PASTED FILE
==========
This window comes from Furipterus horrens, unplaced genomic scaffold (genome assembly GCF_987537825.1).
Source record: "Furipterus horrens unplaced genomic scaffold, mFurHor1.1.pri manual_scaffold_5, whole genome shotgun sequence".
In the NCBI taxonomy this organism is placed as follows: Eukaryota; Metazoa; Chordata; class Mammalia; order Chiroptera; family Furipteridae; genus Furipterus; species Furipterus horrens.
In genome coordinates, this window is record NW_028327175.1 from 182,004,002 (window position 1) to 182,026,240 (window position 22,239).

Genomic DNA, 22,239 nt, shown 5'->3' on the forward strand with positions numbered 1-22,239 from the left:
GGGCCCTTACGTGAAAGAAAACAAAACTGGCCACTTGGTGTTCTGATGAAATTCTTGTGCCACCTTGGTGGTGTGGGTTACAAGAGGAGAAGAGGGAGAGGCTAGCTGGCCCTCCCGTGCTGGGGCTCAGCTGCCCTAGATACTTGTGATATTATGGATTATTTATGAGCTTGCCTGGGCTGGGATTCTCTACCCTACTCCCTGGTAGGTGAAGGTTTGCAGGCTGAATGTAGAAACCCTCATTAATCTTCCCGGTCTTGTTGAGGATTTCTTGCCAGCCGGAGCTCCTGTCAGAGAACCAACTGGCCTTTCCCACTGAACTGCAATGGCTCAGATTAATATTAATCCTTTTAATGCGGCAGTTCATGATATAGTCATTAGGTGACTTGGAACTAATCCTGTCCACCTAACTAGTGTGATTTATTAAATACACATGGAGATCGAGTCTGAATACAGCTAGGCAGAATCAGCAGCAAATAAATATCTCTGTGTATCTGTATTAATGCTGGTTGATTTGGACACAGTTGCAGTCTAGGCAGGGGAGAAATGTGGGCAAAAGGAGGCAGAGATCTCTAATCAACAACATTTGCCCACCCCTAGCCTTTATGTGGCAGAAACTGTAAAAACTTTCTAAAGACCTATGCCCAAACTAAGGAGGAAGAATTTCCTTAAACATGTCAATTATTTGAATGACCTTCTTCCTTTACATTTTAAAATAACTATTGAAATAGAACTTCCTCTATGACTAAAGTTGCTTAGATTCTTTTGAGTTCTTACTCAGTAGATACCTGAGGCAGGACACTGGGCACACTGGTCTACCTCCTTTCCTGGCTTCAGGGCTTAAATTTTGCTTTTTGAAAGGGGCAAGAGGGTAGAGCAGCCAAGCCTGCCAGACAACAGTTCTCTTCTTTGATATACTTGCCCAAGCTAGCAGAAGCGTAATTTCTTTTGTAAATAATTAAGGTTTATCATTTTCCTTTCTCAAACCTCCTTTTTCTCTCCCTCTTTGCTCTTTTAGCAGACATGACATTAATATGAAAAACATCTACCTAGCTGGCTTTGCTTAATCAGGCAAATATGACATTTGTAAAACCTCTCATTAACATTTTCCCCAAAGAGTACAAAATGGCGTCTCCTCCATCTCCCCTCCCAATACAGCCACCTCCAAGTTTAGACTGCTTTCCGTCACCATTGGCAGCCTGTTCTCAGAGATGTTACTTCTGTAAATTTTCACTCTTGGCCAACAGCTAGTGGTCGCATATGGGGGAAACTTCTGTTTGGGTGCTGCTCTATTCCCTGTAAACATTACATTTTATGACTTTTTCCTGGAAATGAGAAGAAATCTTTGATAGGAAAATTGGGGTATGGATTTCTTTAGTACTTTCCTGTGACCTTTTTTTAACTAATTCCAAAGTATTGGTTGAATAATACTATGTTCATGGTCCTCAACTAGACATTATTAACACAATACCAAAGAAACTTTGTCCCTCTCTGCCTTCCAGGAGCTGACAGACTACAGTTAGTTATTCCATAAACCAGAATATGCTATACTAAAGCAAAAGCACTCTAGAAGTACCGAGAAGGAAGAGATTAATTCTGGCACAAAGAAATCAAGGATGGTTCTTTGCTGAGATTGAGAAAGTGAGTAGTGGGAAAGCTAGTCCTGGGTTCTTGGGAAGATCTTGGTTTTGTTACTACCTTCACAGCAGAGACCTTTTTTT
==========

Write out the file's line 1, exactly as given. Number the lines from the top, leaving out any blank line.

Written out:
This window comes from Furipterus horrens, unplaced genomic scaffold (genome assembly GCF_987537825.1).